April 2021
Volume 62, Issue 4
Open Access
Letters to the Editor  |   April 2021
Surface Area of the Exposed Eye
Author Affiliations
  • Thomas Millar
    Beyond 700 Pty Ltd, Dulwich Rd, Roseville, NSW, 2069, Australia. E-mail: tj.millar@outlook.com.
Investigative Ophthalmology & Visual Science April 2021, Vol.62, 18. doi:https://doi.org/10.1167/iovs.62.4.18
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    • Get Citation

      Thomas Millar; Surface Area of the Exposed Eye. Invest. Ophthalmol. Vis. Sci. 2021;62(4):18. doi: https://doi.org/10.1167/iovs.62.4.18.

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      © ARVO (1962-2015); The Authors (2016-present)

  • Supplements
I read with interest the recent investigation by Glasgow1 and was very impressed by the scientific approach to examine the surface layers. However, in estimating the likelihood of phospholipids being on the surface of the tear film, he quotes from Campbell et al. (ref 26) for the surface area of the tear film; this being 3.5 × 107Å2. This value from Campbell et al. is clearly wrong and it is difficult to discern where this calculation came from. Campbell et al. refer to a paper by Zaman et al., who measured a mean maximum palpebral height over a 5-minute period. This is the maximum height of the palpebral aperture before the next blink. From this, they estimate the surface area of the eye and use a formula to account for the curvature. Without going into details, their calculation is actually an underestimate because it does not account for the conjunctival regions. Nevertheless, they come up with a surface area of approximately 1.3 cm2. My estimate of the surface area of the exposed eye is approximately 2 cm2. Even if we halve this value, 1 cm2 represents 108 × 108 Å2 (1016 Å2). Clearly, this value is in excess of the value reported by Campbell et al., and so I think that the Glasgow data should be reappraised in the light of a much larger surface area for exposed surface of the eye (the tear film area). By my calculations, using this value as the surface area, it is very clear that only a minute proportion of molecules on the surface could be phospholipids; in reality, hardly any.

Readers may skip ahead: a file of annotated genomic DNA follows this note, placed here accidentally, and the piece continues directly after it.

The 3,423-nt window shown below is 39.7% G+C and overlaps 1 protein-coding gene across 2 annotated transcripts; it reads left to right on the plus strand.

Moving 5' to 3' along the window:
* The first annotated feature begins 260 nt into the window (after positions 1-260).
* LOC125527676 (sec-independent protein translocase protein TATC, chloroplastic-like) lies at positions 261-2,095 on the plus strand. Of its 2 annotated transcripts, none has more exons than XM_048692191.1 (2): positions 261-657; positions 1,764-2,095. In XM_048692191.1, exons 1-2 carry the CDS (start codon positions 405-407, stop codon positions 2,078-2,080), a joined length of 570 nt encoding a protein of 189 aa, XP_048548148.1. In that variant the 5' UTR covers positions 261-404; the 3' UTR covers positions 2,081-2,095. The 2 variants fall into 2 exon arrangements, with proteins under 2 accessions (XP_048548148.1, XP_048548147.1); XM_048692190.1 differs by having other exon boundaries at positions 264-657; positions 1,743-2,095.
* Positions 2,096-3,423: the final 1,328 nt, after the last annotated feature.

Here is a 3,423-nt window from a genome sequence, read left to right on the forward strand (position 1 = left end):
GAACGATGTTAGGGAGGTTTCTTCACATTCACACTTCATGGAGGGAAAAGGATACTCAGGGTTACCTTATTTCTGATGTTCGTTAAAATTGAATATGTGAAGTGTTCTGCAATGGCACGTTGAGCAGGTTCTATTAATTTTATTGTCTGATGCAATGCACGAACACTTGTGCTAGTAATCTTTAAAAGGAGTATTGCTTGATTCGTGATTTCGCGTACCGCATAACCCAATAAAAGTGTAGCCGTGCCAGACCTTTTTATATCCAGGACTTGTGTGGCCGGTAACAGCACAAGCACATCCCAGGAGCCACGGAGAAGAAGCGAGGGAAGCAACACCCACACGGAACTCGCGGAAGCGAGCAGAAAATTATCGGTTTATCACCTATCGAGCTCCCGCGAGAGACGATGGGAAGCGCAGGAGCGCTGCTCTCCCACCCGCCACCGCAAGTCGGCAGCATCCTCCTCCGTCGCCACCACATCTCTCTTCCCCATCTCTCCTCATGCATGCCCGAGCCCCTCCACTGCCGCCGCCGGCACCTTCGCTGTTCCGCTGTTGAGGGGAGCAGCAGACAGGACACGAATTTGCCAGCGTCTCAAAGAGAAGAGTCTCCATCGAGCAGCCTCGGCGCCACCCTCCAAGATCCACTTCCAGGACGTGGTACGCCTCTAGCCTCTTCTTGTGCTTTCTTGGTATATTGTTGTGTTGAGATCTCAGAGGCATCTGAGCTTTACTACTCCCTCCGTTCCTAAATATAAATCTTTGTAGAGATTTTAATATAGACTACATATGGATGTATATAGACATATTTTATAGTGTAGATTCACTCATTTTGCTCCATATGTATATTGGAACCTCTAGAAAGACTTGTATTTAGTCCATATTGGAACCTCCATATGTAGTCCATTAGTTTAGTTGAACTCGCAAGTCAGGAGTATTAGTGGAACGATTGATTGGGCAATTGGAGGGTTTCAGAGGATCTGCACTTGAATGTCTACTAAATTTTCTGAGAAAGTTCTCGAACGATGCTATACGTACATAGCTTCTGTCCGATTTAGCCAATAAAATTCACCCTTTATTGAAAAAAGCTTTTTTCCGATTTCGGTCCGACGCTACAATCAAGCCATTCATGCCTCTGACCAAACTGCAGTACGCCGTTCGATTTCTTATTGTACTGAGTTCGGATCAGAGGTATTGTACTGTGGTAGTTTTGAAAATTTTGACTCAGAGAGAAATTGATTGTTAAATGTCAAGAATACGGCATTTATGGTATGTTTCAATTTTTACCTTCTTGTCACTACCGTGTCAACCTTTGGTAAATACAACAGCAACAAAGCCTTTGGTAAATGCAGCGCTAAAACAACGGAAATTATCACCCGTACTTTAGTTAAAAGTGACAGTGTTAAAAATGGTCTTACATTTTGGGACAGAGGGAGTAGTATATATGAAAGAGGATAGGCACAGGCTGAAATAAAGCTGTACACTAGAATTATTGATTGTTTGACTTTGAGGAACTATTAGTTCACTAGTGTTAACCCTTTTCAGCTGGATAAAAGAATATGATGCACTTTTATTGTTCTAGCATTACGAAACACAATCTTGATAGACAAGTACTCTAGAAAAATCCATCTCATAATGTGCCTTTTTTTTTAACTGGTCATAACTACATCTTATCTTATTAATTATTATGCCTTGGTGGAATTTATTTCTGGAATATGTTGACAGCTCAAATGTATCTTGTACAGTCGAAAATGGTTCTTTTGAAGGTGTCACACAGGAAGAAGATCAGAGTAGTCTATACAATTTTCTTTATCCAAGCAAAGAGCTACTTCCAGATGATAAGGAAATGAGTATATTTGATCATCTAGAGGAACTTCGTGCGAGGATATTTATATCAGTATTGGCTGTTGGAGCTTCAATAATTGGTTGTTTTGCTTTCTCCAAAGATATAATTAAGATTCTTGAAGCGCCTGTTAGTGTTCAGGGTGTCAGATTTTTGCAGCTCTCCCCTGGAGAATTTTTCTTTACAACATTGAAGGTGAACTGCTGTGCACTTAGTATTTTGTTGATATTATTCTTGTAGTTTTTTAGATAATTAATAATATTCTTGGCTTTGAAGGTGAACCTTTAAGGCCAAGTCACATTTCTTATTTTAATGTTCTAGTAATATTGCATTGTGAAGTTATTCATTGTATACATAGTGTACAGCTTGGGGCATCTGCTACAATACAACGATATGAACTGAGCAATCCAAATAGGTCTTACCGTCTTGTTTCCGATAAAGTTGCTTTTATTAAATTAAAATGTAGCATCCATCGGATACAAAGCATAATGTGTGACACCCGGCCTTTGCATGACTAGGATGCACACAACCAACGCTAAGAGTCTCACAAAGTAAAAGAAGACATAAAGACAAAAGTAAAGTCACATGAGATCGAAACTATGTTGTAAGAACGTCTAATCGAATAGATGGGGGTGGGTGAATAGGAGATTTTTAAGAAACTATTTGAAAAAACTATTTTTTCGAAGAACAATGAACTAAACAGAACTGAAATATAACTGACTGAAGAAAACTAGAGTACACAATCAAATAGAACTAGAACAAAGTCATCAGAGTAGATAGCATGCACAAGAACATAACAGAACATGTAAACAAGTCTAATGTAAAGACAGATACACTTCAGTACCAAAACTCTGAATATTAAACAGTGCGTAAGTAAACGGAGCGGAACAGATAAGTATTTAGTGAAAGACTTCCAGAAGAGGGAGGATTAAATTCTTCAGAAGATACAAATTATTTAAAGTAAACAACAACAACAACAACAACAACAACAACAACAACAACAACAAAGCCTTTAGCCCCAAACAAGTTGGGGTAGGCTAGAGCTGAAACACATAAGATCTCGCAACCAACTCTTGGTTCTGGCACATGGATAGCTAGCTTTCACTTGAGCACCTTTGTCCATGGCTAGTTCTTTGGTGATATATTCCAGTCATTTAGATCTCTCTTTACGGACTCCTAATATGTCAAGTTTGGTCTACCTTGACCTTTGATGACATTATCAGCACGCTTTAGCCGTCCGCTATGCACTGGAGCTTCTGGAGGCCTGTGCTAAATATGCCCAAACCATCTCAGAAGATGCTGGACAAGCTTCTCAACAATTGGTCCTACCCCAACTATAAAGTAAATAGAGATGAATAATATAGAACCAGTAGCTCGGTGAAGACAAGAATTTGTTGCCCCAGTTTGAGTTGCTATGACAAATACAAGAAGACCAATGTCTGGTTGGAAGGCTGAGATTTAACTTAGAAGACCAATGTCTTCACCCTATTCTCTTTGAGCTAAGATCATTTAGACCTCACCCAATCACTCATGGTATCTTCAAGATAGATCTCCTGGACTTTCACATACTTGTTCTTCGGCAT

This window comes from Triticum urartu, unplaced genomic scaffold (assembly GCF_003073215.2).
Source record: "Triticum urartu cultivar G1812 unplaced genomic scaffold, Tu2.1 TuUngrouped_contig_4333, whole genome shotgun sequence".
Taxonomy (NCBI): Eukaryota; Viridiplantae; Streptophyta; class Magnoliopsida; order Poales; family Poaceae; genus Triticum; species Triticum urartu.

Glasgow BJ . Evidence for phospholipids on the surface of human tears. Invest Ophthalmol Vis Sci. 2020; 61(14): 19, https://doi.org/10.1167/iovs.61.14.19. [CrossRef] [PubMed]

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